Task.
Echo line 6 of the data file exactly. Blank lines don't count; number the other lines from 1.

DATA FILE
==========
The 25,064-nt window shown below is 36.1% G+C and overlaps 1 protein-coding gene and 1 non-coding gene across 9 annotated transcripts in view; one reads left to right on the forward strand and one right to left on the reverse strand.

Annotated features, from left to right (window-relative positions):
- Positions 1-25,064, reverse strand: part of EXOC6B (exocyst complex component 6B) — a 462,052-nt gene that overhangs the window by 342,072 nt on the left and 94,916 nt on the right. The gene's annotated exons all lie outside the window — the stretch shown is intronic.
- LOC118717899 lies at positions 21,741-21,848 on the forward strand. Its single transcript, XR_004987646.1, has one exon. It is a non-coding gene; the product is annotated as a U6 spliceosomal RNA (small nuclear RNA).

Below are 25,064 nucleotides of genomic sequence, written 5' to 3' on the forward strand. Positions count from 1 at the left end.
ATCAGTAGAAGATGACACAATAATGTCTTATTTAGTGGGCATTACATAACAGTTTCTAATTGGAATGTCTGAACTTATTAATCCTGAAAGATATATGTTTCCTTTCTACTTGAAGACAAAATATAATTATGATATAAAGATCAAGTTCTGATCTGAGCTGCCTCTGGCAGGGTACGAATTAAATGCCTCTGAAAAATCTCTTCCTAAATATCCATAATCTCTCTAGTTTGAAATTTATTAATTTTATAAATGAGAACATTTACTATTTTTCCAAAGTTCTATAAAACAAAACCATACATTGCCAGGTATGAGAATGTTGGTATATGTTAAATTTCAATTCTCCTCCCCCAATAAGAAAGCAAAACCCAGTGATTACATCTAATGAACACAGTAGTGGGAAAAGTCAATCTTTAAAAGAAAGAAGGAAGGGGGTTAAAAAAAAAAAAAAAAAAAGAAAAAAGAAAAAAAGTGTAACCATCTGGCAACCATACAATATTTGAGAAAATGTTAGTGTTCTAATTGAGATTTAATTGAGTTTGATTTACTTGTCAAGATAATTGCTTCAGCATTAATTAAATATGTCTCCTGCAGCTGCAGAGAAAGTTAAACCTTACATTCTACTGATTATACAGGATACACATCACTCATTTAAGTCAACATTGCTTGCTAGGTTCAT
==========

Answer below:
ATCAGTAGAAGATGACACAATAATGTCTTATTTAGTGGGCATTACATAACAGTTTCTAATTGGAATGTCTGAACTTATTAATCCTGAAAGATATATGTTTCCTTTCTACTTGAAGACAAAATATAATTATGATATAAAGATCAAGTTCTGATCTGAGCTGCCTCTGGCAGGGTACGAATTAAATGCCTCTGAAAAATCTCTTCCTAAATATCCATAATCTCTCTAGTTTGAAATTTATTAATTTTATAAATGAGAACATTTACTATTTTTCCAAAGTTCTATAAAACAAAACCATACATTGCCAGGTATGAGAATGTTGGTATATGTTAAATTTCAATTCTCCTCCCCCAATAAGAAAGCAAAACCCAGTGATTACATCTAATGAACACAGTAGTGGGAAAAGTCAATCTTTAAAAGAAAGAAGGAAGGGGGTTAAAAAAAAAAAAAAAAAAAGAAAAAAGAAAAAAAGTGTAACCATCTGGCAACCATACAATATTTGAGAAAATGTTAGTGTTCTAATTGAGATTTAATTGAGTTTGATTTACTTGTCAAGATAATTGCTTCAGCATTAATTAAATATGTCTCCTGCAGCTGCAGAGAAAGTTAAACCTTACATTCTACTGATTATACAGGATACACATCACTCATTTAAGTCAACATTGCTTGCTAGGTTCAT